BetMGM

BetMGM Sr. Mgr of Licensing Jose Wyseman represents BetMGM and MGM Springfield – one of three licensed casinos in the commonwealth eligible for retail and tethered mobile sports betting licenses under Massachusetts law. 

Temporary licensing: For untethered sportsbooks, Wyseman said it is BetMGM’s position that temporary licenses should not exceed the number of untethered permanent licenses available. “The concept of issuing more temporary licenses than permanent and then having operators dismantle their operations is problematic for several reasons and would be unprecedented, and we caution against that.” 

Launch date: BetMGM advised MGC to set and announce a universal launch date. “This is an approach that has been adopted in several other jurisdictions with success,” said Wyseman. ” … It affords the best experience for customers who, on the first day, are welcome to a full suite of operators and products, and lets the market speak for itself.” Arizona and Colorado are two states that implemented sports betting by universal launch. Ohio has set a universal launch date for Jan. 1, 2023. 

DraftKings

Temporary licensing: DraftKings Sr. Director of Legal Affairs Chris Cipolla said DraftKings supports temporary licensing of untethered sportsbooks. Unlike FanDuel and BetMGM, the Boston-based company did not comment on whether those licenses should be limited or not, instead leaving that decision up to the MGC. 

“One of the benefits to being in 2022 … the commonwealth and you as the commission do have the benefit of four-plus years post (PASPA) to look to other jurisdictions where operators are safely operating their products to help determine who should be entitled to a temporary license,” said Cipolla. “We do feel the temporary licensing process is important to maintaining that parity across all categories.”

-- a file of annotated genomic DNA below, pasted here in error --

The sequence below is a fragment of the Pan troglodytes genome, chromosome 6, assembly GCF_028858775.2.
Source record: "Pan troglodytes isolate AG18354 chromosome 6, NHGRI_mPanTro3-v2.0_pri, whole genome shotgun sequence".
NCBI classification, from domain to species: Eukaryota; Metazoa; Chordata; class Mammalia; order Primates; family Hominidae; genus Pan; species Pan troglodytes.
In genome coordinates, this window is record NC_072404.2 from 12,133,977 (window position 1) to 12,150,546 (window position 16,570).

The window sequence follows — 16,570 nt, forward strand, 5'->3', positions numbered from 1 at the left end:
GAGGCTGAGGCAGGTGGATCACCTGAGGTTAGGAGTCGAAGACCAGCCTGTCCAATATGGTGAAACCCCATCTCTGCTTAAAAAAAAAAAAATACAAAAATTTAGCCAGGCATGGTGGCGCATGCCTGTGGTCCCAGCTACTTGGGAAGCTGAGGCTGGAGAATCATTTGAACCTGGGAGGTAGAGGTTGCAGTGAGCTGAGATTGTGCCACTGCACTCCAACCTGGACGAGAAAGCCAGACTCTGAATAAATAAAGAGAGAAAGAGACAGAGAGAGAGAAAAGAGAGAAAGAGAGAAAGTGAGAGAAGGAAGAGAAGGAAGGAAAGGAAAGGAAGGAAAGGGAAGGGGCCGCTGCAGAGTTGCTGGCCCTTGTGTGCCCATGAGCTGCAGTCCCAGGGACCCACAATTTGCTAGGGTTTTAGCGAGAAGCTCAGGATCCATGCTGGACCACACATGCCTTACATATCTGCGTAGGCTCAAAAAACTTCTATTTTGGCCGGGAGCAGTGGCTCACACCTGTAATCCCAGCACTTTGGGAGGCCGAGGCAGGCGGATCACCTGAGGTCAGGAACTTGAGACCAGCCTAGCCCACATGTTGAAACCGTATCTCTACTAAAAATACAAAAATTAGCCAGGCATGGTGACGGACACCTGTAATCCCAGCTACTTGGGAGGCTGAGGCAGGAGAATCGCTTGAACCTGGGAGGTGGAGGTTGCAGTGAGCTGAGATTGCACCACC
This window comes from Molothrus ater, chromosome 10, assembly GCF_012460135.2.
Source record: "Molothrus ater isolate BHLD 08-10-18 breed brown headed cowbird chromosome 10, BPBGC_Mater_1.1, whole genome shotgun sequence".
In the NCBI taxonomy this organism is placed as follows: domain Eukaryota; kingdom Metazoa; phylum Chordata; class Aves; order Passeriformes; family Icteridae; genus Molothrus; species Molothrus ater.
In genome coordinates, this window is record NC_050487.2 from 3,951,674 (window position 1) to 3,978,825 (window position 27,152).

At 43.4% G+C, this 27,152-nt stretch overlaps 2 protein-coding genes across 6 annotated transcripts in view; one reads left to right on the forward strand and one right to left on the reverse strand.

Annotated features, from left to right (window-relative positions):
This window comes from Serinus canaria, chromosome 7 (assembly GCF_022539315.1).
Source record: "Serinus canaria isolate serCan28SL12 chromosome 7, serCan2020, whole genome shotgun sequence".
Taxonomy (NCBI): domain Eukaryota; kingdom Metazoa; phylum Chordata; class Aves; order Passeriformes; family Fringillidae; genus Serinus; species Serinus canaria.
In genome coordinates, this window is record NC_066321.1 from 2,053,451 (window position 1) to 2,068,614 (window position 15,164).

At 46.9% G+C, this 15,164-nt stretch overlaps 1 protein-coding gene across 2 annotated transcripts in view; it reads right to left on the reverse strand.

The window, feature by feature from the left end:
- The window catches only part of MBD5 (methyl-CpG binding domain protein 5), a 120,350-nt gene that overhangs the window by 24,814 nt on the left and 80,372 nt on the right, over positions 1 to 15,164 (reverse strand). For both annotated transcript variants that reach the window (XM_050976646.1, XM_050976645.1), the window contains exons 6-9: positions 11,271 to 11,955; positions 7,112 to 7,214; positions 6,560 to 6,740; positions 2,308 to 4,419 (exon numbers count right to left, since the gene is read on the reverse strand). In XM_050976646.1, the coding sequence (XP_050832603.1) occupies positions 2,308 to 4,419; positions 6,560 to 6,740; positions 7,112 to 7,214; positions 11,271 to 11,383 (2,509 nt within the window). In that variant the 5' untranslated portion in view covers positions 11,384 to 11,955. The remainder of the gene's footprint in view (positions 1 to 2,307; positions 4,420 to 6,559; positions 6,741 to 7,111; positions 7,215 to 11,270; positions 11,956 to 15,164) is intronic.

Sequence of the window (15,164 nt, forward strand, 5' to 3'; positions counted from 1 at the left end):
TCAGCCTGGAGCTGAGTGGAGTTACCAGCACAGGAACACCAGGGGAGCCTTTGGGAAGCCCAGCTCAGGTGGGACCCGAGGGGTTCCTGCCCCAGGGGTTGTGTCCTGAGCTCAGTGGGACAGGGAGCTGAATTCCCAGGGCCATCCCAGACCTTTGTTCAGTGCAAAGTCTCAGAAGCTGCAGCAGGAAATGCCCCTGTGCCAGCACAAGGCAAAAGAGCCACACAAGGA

Launch date: DraftKings believes all operators should have “the opportunity to launch on day 1,” both retail and mobile, said Cipolla. “By setting a date that operators can work towards … setting that expectation and allowing them to work towards that, we have found that’s the most efficient way to launch a market.” 

Fanatics

Temporary licensing: Fanatics VP of Regulatory Affairs Alex Smith sided with FanDuel and BetMGM when it comes to temporary licensing. “I would caution that allowing more operators to launch than the market can bear on a full license basis does introduce consumer protection concerns that, I think, are difficult to address,” said Smith.